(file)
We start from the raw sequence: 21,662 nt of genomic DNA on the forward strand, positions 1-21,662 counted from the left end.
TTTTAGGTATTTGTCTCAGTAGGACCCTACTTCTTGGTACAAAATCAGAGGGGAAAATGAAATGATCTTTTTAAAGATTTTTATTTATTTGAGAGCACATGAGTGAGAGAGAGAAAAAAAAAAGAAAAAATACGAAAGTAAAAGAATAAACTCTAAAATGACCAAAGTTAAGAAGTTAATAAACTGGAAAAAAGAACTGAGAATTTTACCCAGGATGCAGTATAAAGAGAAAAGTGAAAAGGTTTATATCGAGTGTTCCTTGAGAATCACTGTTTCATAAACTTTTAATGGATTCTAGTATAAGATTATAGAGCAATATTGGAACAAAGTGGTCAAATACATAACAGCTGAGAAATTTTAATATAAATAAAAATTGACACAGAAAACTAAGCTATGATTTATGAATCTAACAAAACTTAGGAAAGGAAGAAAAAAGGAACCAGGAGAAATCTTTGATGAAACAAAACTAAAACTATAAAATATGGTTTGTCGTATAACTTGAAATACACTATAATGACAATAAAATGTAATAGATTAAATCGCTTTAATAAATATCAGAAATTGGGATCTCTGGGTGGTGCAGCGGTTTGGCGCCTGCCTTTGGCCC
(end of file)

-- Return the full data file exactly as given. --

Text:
We start from the raw sequence: 21,662 nt of genomic DNA on the forward strand, positions 1-21,662 counted from the left end.
TTTTAGGTATTTGTCTCAGTAGGACCCTACTTCTTGGTACAAAATCAGAGGGGAAAATGAAATGATCTTTTTAAAGATTTTTATTTATTTGAGAGCACATGAGTGAGAGAGAGAAAAAAAAAAGAAAAAATACGAAAGTAAAAGAATAAACTCTAAAATGACCAAAGTTAAGAAGTTAATAAACTGGAAAAAAGAACTGAGAATTTTACCCAGGATGCAGTATAAAGAGAAAAGTGAAAAGGTTTATATCGAGTGTTCCTTGAGAATCACTGTTTCATAAACTTTTAATGGATTCTAGTATAAGATTATAGAGCAATATTGGAACAAAGTGGTCAAATACATAACAGCTGAGAAATTTTAATATAAATAAAAATTGACACAGAAAACTAAGCTATGATTTATGAATCTAACAAAACTTAGGAAAGGAAGAAAAAAGGAACCAGGAGAAATCTTTGATGAAACAAAACTAAAACTATAAAATATGGTTTGTCGTATAACTTGAAATACACTATAATGACAATAAAATGTAATAGATTAAATCGCTTTAATAAATATCAGAAATTGGGATCTCTGGGTGGTGCAGCGGTTTGGCGCCTGCCTTTGGCCC